Modern-day updates of childhood staples are often clunky messes, because of the ways they try to adapt the hot-button topics of their original eras for modern audiences. Setting a piece in the time period it was written, as Hulu’s Looking for Alaska adaptation does, tends to rectify some of the dated tropes and plotlines. Otherwise, you get a Stargirl, with the specifics of 2000 bogging down a 2020 story.
Netflix’s new series The Baby-Sitters Club, adapted from the long-running Ann M. Martin book series published from the late 1980s to 2000, pulls off the tricky feat of setting the series in 2020, but updating small details of the bigger plotlines to more effectively capture the present day. It keeps the essence of the characters, but little touches — like the rival league The Baby-Sitters Agency launching a social-media campaign — help keep the stories engaging.
[Ed. note: This review contains mild spoilers for The Baby-Sitters Club.]
The story setup is still the same: 13-year-old tomboy Kristy Thomas (Sophie Grace) decides to start a baby-sitters club with her friends, quiet Mary Anne Spier (Malia Baker), artsy Claudia Kishi (Momona Tanada), and fashionable new girl Stacey McGill (Shay Rudolph). Eventually, they’re joined by hippie Dawn (Xochitl Gomez). They take on clients in their small town, while grappling with the struggles of growing up. Showrunner Rachle Shukert understands that things like a parent remarrying, an overprotective father, and childhood diabetes are evergreen storylines that will be applicable across generations. Each episode follows a different book, and the tentpoles of the plotlines are roughly the same. The updates come through the specificities on how each story manifests, with more nuance added to simplistic plotlines when appropriate.
For instance, in the fourth episode of the series, “Mary Anne Saves the Day,” (based on the book of the same name) timid Mary Anne calls the hospital when the kid she is taking care of becomes ill. In the book, the act of bravery is making the phone call and going to the hospital, but the show updates it: Mary Anne stands up to the hospital staff, who are misgendering the young girl. Mary Anne’s arc of standing up for herself remains the same, but with a more modern touch.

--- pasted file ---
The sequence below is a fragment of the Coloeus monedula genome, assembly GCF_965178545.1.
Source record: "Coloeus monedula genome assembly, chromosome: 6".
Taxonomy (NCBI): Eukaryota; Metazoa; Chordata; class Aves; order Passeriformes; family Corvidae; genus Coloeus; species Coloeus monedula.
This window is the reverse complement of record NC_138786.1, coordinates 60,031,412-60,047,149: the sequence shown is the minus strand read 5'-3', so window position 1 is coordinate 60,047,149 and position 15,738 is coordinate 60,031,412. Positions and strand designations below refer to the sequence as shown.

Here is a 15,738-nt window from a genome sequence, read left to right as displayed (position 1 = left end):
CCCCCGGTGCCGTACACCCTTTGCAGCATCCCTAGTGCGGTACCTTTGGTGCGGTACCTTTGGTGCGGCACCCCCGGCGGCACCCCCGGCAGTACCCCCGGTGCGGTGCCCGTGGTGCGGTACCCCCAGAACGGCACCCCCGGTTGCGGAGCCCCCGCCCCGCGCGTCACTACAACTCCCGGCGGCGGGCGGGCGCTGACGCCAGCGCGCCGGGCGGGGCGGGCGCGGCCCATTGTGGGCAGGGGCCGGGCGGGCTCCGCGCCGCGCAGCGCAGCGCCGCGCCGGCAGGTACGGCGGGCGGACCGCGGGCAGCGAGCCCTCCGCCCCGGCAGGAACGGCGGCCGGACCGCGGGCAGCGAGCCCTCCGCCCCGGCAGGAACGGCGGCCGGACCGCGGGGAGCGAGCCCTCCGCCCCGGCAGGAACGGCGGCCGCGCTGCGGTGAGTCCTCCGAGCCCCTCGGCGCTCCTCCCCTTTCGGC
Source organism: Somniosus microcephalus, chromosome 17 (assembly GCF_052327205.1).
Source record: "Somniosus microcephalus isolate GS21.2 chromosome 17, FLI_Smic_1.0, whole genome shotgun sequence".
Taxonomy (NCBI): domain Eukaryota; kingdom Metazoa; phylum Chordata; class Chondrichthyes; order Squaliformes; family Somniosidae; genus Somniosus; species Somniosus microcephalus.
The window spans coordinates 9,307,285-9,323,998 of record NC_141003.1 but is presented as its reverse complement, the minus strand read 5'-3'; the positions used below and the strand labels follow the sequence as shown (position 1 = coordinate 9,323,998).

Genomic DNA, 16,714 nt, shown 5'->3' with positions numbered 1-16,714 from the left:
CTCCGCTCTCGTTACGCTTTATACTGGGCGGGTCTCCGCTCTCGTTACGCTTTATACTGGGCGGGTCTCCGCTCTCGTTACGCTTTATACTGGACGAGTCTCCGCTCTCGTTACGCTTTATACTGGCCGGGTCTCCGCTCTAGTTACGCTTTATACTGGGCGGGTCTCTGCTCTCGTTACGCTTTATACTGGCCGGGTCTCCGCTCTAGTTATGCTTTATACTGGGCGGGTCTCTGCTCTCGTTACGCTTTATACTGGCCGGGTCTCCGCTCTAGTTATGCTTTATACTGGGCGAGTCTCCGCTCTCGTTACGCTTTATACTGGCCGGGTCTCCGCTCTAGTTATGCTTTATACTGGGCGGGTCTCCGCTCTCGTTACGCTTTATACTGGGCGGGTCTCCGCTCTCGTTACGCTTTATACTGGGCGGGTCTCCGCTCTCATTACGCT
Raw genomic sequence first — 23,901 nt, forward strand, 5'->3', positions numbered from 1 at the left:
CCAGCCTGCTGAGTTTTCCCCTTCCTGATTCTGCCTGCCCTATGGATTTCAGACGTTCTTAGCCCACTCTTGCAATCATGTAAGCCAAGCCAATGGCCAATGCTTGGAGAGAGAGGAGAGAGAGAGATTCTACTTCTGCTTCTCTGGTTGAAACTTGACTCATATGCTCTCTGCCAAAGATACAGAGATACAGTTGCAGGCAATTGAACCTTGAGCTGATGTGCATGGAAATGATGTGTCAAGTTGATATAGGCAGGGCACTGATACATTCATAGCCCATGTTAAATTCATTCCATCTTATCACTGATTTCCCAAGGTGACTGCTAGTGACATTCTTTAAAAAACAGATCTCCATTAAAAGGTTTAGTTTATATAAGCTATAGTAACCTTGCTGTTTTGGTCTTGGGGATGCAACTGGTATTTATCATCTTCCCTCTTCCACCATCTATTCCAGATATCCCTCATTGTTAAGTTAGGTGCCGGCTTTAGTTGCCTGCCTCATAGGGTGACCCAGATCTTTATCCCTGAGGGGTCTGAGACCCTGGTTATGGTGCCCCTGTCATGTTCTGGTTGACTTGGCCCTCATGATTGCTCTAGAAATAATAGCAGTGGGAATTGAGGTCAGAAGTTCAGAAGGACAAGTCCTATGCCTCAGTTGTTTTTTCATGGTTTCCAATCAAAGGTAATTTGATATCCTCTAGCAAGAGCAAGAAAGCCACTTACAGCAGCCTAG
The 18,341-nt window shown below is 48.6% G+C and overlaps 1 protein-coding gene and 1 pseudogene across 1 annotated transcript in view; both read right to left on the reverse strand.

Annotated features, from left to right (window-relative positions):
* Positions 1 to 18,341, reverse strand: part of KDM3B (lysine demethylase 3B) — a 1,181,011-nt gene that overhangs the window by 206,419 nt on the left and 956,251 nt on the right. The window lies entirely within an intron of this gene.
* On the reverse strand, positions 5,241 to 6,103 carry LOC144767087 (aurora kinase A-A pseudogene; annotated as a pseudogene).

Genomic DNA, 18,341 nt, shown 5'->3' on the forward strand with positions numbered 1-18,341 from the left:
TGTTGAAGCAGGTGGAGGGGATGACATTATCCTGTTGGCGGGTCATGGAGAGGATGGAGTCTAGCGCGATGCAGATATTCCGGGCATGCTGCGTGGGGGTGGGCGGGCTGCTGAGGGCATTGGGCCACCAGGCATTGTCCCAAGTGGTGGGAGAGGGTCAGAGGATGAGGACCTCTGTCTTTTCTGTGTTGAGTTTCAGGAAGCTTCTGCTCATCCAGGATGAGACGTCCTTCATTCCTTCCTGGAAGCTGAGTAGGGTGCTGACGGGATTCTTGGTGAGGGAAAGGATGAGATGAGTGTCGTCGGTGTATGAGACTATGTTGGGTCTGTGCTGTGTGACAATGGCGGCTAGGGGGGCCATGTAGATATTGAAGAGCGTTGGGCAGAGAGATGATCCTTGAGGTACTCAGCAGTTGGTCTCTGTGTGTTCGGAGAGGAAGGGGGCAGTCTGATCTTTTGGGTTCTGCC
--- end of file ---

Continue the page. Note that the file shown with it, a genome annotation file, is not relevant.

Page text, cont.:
Die-hard fans of the books don’t need to worry: the sitters still use a landline to schedule appointments. It’s a little detail established earlier on, with just a bit of explanation: Kristy insists an old-fashioned method works best, because her mom misses simpler days. And it just so happens that Claudia has a clear plastic ’90s phone she bought off Etsy. Anyone who feels modern technology guts any attempted plotlines about communication issues needs to take notes from The Baby-Sitters Club, which effectively uses phones, either by taking them away for believable reasons, or by integrating them into the plotline. It’s a testament to how contextualizing older or newer elements can be done smoothly, without losing beloved elements of the original story.
Like their book counterparts, all the girls in The Baby-Sitters Club are more in-depth than their one-word trope descriptor (tomboy, goody two-shoes, artsy kid, prep, hippie) implies, thanks in part to the skillful performances from the young actresses. As spunky, outspoken Kristy, Sophie Grace adds nuance to her bossy, bratty attitude, grounding what could be an over-the-top performance with some tender moments. Momona Tamada, of To All the Boys I’ve Loved Before fame, captures Claudia’s quirkiness and energy, but not without pangs of isolation because she feels her family will never understand her.
The girls are all endearing, but the adult cast is just as interesting and compelling. The parents have their own plotlines, woven realistically into their daughters’ lives. They’re never just one-note authority figures, even would-be tropey ones like Mary Anne’s overprotective father (Marc Evan Jackson) and Dawn’s free-spirited mother. Kristy’s relationship with her mother (Alicia Silverstone) helps characterize Kristy’s sometimes-grating behavior. Her mother is remarrying, and as Kristy already feels abandoned by her father, she’s also frustrated by the possibility of a new father figure, and the question of where she fits into a new family.
Much as with the books, each episode of The Baby-Sitters Club revolves around a particular character. Even if Stacey is narrating, the rest of the girls aren’t forgotten. But handing off the viewpoints lets each character get screen time, fleshing out their individual characters and their relationships. The books were praised for tackling big themes like death and divorce, but it’s important to remember that the little problems — crushes on older boys, fights with friends, or redecorating childhood bedrooms — can be just as weighty, especially for 13-year-olds. The Netflix adaptation makes every episode and plot point feel important, and lets the characters’ details and desires feel valid. That makes this the kind of kids’ show that transcends audience age.
The Baby-Sitters Club is available to stream on Netflix on July 3.